|Craig C. Young|
ALBUQUERQUE, N.M. — The average pedorthist is unlikely to examine an emergency patient. Instead, Craig C. Young, MD, orthopedic surgeon, University of Wisconsin, Pedorthic Footwear Association (PFA) Medical Advisor, told the audience at the PFA Annual Symposium and Exhibition that pedorthists are more likely to treat foot urgencies.
“I categorize urgencies by calling and making a special appointment for the patient on a Monday even if the pedorthist is booked,” Young said.
In his lecture, Young described some of the more challenging urgent cases pedorthists diagnose on a daily basis. The first urgency Young discussed is one that is frequently missed upon initial examination.
“About half the time people miss the lisfranc joint injury,” Young said. “The lisfranc injury is something that should be treated in the first week, but the average time of diagnosis is about 3 months.”
The lisfranc is located between the first and second metatarsals in the mid-foot. Gymnasts, dancers and divers are often diagnosed with lisfranc injuries, which are caused by a hard blow to the foot. Sprains are cast and the patient is placed in a walking boot with full arch support for 4 to 6 weeks. Higher grade sprains, such as a grade three sprain, require surgery. On Sunday, Nov. 13, Houston Texans quarterback, Matt Schaub suffered an injury to his lisfranc tendon after running a quarterback sneak in a game against the Tampa Bay Buccaneers. His injury will require surgery and he will miss his team’s remaining seven games. According to Young, orthotics are given to patients with chronic lisfranc pain. Left untreated, a sprained lisfranc joint will continue to tear until it becomes a grade three injury.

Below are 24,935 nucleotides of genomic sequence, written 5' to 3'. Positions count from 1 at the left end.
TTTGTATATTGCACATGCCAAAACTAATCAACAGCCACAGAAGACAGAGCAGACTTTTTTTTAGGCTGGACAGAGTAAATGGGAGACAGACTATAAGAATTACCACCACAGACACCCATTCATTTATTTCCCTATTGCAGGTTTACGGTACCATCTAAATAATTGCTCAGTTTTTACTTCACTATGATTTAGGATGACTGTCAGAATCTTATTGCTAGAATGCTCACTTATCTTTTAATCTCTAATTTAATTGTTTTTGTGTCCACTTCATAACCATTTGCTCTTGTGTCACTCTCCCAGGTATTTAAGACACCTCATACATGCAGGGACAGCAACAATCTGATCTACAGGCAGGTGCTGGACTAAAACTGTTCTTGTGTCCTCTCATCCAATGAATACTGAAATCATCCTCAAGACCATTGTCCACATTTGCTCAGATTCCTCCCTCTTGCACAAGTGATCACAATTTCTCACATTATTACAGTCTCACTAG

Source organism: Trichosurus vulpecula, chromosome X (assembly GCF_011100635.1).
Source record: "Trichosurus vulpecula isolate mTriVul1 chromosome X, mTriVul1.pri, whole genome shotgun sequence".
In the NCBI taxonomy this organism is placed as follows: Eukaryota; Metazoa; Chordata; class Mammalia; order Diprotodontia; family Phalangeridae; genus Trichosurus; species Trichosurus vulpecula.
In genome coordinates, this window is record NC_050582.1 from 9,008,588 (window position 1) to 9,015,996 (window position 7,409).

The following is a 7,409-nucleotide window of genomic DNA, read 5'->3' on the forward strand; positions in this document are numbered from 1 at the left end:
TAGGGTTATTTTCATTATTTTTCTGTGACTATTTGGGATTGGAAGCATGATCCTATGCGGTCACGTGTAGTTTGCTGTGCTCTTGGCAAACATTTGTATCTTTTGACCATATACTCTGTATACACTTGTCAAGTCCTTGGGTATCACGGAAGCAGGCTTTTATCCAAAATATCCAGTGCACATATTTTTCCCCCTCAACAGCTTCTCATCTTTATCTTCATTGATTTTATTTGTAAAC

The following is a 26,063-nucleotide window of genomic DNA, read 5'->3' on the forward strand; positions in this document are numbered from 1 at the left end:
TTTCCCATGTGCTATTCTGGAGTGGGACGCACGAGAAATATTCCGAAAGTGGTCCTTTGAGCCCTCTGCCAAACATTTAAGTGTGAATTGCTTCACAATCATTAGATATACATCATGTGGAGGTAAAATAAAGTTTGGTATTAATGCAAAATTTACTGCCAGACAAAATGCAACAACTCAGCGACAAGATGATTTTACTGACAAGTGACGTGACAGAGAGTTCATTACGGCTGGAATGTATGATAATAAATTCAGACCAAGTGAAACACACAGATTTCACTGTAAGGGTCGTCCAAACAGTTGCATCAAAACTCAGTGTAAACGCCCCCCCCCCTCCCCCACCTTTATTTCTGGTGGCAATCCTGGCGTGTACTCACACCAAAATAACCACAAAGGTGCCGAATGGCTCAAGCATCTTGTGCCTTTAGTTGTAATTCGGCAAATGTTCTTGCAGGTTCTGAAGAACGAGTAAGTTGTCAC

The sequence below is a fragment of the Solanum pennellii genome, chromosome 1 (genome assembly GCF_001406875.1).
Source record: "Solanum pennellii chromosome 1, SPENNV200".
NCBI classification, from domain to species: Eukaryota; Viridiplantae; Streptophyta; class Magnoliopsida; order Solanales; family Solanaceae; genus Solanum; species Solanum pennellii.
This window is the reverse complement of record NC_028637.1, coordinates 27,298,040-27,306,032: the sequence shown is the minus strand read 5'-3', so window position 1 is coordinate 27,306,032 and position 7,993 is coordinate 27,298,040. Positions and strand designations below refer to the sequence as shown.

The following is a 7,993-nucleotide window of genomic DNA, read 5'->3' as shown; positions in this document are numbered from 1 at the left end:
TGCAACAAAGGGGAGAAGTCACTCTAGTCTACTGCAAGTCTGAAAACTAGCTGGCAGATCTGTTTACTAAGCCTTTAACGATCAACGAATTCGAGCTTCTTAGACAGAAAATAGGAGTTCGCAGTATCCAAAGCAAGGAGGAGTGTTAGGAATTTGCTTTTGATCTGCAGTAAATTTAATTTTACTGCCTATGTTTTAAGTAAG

Another common urgency pedorthists commonly treat is fractures.
“You want to treat fractures within the first week because in 2 weeks the bone will freeze in that position and it will become more difficult to treat,” Young said. “If you see the patient 3 or 4 weeks later, you are generally stuck with what you have.”
The most common fracture is a break of the fifth metatarsal. Young highlighted the fifth metatarsal in his lecture because it is one of the few fractures that may not heal correctly. Dancers commonly break their fifth metatarsal, according to Young.
Young also discussed stress fractures. He commonly treats runners who complain of pain in a specific area in the foot which is an indicator of a small break.
“Think of your bone as a paper clip,” Young said. “There are two ways to break a paperclip. The first is to get a wire cutter and clip it. The second is more subtle — overuse or stress fracture. That is like bending the paperclip back and forth until it gets weaker and then it finally breaks.” — by Anthony Calabro
For more information:
Young, C. Foot problems in athletes. Pedorthic Footwear Association Annual Symposium and Exhibition. Albuquerque, New Mexico. Nov. 10-12.